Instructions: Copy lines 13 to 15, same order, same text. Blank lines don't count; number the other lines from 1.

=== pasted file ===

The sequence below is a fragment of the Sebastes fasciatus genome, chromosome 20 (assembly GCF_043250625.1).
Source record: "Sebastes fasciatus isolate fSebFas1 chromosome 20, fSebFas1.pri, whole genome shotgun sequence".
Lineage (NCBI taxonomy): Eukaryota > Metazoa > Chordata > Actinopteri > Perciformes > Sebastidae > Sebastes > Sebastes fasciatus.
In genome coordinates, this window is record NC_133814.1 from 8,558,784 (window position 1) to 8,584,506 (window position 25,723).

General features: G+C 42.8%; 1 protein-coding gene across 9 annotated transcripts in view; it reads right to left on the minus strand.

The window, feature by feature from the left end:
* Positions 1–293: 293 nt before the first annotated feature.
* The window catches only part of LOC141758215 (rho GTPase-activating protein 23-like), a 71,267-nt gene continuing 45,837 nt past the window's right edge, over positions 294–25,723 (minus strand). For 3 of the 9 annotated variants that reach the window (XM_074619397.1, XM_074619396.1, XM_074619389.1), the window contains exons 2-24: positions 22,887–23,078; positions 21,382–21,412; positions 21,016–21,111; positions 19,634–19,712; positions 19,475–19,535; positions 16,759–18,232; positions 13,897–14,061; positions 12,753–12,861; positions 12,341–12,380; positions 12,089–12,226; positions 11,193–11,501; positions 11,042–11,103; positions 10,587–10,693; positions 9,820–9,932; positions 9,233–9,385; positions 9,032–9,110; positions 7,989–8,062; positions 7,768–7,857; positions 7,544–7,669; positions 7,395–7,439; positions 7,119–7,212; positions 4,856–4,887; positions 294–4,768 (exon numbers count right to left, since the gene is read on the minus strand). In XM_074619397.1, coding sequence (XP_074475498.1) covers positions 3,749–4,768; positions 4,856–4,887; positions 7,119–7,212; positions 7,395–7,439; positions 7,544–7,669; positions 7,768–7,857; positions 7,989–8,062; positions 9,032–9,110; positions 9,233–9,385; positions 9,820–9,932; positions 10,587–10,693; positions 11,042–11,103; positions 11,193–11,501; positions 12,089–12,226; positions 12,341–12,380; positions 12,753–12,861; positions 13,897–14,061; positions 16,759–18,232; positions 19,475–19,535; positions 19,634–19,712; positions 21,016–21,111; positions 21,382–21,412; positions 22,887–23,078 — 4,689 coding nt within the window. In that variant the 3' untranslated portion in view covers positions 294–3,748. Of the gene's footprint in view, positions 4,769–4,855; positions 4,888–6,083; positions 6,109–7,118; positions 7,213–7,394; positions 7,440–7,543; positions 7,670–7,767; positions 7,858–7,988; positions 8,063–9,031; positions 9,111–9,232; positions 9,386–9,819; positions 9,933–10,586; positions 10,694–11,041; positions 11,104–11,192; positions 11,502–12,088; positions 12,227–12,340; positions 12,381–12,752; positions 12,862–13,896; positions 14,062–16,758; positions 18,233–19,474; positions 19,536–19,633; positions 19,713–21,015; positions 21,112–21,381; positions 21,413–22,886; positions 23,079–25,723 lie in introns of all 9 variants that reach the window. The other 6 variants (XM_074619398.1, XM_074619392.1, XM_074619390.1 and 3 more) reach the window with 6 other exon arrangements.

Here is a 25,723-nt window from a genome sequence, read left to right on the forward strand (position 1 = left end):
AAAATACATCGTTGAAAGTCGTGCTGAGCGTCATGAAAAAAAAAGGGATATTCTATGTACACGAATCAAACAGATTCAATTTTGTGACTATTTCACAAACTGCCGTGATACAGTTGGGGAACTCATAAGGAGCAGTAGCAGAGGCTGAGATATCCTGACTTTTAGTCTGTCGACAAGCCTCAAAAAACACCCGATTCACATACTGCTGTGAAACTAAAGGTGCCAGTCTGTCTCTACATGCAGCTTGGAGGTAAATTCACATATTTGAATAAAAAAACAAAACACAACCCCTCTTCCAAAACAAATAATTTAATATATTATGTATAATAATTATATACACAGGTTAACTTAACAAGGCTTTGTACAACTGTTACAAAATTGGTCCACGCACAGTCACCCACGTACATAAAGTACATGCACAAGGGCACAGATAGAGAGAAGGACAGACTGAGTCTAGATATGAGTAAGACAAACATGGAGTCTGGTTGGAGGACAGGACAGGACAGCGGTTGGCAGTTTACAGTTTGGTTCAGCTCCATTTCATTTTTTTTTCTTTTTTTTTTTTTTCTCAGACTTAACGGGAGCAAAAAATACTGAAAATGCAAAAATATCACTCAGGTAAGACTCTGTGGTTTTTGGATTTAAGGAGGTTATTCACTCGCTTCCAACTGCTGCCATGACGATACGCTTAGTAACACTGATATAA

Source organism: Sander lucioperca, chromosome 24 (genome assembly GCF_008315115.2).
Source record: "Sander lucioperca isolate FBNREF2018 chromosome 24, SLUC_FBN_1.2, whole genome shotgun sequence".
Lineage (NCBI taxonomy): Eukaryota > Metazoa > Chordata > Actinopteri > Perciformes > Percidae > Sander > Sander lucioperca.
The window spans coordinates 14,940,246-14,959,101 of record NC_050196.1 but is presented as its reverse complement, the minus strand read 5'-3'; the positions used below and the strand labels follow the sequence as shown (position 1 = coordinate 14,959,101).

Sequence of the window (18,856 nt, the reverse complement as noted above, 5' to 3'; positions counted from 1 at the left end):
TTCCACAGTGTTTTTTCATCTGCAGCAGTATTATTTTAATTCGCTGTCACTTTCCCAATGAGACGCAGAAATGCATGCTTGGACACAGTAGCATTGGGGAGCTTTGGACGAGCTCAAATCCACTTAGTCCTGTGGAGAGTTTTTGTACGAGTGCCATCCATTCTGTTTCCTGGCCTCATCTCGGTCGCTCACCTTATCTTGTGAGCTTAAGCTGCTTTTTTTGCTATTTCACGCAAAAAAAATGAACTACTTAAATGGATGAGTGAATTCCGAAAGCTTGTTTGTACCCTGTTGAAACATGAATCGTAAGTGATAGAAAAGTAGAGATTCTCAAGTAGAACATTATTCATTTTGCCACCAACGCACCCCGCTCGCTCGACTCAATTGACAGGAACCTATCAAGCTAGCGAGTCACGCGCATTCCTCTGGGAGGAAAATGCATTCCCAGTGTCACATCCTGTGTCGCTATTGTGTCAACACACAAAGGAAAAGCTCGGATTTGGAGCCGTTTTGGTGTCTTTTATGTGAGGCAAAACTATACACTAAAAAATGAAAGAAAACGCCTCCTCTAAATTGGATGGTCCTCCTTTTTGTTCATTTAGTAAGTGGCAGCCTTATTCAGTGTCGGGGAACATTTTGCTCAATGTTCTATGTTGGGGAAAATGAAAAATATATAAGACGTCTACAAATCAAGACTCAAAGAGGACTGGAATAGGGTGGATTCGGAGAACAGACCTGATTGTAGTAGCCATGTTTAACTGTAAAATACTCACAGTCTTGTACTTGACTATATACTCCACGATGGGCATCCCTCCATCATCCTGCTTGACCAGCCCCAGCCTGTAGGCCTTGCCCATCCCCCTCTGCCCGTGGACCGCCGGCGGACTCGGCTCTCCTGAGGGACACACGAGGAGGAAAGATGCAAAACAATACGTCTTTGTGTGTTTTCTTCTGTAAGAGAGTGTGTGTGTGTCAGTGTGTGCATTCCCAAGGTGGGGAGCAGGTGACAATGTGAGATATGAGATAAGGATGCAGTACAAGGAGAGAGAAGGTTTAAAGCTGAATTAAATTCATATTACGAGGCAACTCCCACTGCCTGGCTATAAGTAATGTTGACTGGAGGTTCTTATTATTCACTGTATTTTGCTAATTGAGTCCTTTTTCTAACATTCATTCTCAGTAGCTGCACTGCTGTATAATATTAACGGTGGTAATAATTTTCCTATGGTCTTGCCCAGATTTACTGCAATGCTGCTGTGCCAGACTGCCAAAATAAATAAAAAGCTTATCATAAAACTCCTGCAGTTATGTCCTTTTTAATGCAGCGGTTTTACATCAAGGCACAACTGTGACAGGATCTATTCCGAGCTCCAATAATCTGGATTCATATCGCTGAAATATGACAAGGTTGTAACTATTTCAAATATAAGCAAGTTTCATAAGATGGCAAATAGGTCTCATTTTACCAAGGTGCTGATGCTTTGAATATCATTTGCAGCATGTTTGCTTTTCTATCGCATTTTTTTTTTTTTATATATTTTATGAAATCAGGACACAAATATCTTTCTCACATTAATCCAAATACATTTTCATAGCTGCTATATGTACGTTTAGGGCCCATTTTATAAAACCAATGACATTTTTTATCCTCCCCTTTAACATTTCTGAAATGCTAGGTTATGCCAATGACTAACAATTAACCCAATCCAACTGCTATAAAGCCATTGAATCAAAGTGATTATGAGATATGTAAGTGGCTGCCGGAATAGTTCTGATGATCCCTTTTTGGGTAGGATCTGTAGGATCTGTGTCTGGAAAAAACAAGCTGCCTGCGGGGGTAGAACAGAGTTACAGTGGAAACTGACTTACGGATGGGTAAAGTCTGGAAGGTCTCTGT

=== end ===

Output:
Lineage (NCBI taxonomy): Eukaryota > Metazoa > Chordata > Actinopteri > Perciformes > Percidae > Sander > Sander lucioperca.
The window spans coordinates 14,940,246-14,959,101 of record NC_050196.1 but is presented as its reverse complement, the minus strand read 5'-3'; the positions used below and the strand labels follow the sequence as shown (position 1 = coordinate 14,959,101).

Sequence of the window (18,856 nt, the reverse complement as noted above, 5' to 3'; positions counted from 1 at the left end):